Before I knew it, days turned into weeks. With the help of our doula, I was able to start pumping in between nursing sessions, so I built up a nice stash in the fridge. It was really important for me to do that because about two weeks after Aviva was born, I had to go back to studying for boards, which meant leaving the house for a few hours every day. Thank goodness Aviva was happy to take a bottle of expressed milk, so long as it was warm-bordering-on-hot, and Ken was more than happy to snuggle her while she ate. Keeping up with nursing and pumping while studying for the most important exam of my life to-date was definitely not easy. Again, it would have been so much easier if we had switched to formula. I wouldn't have had limits on how long I could be out studying, and Ken and I could have split the night feedings. Something inside me was able to help me persevere, though. When I was nursing, everything else melted away, and it was just Aviva and me in our own world.

When I went back to school at 12 weeks postpartum, I was terrified. I was going to have to pump multiple times per day, and I was going to be on a busy, general surgery rotation. On top of that, I was going to be getting up during the night to nurse, then I would be working 12 hour days. This was the hardest thing yet, for sure. It was kind of awkward to have to tell my almost-entirely-male surgical team that I needed to go pump. There was the time I was accidentally let into the incorrect call room to pump (before anyone had found the lactation room and told me where it was), and an OBGYN resident yelled at me and made me cry (those postpartum hormones are no joke). I was exhausted, and there were multiple times that I nearly fell asleep while driving to or from the hospital. And of course, I missed my baby so much it physically hurt. It would have been so easy to give up during that period, too, but the one thing I looked forward to was getting to snuggle Aviva while she nursed, even if that was happening at 11 pm... and 2 am... and 4 am...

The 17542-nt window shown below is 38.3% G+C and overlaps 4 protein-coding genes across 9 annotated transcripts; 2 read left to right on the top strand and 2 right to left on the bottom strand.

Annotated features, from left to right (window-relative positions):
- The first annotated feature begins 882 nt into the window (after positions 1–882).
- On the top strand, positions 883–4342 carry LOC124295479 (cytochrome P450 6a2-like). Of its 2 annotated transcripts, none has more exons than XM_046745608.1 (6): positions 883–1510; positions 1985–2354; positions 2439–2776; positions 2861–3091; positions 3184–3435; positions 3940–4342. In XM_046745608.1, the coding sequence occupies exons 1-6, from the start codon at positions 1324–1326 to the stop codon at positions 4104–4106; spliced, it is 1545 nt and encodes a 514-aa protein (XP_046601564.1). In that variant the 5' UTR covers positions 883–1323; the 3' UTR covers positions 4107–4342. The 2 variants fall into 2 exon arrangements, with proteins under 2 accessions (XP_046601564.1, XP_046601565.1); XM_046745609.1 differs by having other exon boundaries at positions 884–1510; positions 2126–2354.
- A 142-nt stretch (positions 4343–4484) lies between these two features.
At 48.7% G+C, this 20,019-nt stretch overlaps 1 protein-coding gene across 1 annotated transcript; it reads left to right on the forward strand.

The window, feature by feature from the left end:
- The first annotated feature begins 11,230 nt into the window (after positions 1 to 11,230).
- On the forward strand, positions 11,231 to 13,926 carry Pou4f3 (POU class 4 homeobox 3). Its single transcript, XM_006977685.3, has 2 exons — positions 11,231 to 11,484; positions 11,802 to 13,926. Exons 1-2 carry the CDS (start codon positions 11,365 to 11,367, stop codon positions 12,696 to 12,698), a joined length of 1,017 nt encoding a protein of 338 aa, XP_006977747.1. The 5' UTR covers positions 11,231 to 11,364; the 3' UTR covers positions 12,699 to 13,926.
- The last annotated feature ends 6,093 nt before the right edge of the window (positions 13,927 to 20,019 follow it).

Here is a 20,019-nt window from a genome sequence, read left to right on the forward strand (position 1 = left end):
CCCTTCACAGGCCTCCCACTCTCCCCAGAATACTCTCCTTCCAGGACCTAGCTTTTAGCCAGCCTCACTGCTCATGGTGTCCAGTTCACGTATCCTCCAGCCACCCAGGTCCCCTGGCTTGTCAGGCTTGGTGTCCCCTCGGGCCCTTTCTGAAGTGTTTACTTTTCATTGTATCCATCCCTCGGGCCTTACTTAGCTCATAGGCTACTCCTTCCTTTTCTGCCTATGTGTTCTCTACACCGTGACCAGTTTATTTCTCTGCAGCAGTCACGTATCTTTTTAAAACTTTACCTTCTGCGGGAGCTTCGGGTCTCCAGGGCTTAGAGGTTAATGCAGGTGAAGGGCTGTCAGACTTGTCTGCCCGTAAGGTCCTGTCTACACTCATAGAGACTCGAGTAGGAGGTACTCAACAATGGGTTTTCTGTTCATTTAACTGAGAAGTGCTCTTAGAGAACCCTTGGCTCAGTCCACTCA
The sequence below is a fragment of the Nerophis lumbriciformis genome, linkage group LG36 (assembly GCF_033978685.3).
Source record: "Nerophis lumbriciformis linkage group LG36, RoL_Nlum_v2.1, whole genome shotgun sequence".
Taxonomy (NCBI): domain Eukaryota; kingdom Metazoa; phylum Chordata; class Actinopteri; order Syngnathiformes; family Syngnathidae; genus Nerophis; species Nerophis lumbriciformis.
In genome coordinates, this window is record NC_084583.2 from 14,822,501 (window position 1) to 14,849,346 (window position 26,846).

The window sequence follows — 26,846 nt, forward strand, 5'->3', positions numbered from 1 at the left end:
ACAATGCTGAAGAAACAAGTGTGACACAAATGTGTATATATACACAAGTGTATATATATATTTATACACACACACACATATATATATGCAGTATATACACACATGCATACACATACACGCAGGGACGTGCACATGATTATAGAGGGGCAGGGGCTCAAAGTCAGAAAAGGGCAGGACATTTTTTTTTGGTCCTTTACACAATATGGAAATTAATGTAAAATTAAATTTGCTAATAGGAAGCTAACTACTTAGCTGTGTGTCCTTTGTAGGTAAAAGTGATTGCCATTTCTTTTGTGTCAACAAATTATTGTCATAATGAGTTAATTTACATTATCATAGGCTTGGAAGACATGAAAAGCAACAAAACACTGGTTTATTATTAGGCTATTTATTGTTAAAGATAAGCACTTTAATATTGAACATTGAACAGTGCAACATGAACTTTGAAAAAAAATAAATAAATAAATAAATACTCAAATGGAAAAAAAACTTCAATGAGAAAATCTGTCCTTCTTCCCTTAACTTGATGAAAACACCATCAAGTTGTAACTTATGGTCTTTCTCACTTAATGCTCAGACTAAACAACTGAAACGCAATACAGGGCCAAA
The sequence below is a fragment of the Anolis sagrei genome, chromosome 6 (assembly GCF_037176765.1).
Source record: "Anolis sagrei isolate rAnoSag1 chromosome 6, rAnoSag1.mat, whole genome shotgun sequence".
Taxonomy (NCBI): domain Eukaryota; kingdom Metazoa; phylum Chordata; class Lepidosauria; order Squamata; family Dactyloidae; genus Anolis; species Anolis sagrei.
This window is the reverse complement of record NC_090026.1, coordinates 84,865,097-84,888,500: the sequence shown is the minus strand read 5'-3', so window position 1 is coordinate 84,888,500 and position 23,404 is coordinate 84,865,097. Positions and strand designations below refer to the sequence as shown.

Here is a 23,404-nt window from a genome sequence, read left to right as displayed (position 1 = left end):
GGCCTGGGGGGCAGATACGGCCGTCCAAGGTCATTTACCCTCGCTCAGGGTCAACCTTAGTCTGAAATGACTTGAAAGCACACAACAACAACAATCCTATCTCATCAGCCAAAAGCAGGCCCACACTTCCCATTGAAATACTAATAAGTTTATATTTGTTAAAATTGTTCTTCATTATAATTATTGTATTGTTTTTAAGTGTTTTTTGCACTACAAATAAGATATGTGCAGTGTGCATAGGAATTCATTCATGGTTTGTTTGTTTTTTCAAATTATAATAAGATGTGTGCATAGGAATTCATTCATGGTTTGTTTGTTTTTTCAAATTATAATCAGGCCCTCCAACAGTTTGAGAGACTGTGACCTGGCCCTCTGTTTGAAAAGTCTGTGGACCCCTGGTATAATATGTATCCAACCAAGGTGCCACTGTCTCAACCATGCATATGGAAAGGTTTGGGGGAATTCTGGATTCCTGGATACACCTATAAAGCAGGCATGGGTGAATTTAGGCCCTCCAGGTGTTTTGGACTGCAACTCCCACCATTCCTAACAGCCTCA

And so it went. With every new rotation, a new challenge. Finding a new place to pump, navigating the pumping conversation with a new team of students, residents, and attending physicians, and stressing out about not having enough milk. Some days, I would get to my car and realized that I had been so busy that I hadn't pumped for 7 hours, and so then I started pumping in my car on my drive home. Real talk? I really do not like pumping. But, I do love nursing, so I will continue to pump. At some point, maybe it won't be worth the trouble to me, but I will cross that bridge if and when we come to it.

This is addressed directly to all the moms out there. I will never be a breastfeeding evangelist. I believe that however you want to feed your baby, so long as you aren't giving them Mountain Dew and Cheetos, is great. I know so many women who were made to feel inferior or like failures because they chose not to breastfeed, even if they physically were unable to do so. Being a mom is a hard enough job on a daily basis that the last thing anyone needs is another voice in your head telling you that you're not doing it right. If you're feeding your baby, you're doing it right. If you're breastfeeding and having doubts, maybe my story will help you realize your strength, or maybe my story will remind you that it's okay to not breastfeed, and that it doesn't make you any less of a mother. One of the most beautiful things about motherhood is that there are so many ways to do it.

Lastly, you are doing a great job, and your hair looks really nice today.

*This post was not sponsored by The Honest Company, but it may be featured on their blog as part of  Honest Feeding Stories. I did not receive any compensation for this post, and all ideas and opinions are my own.*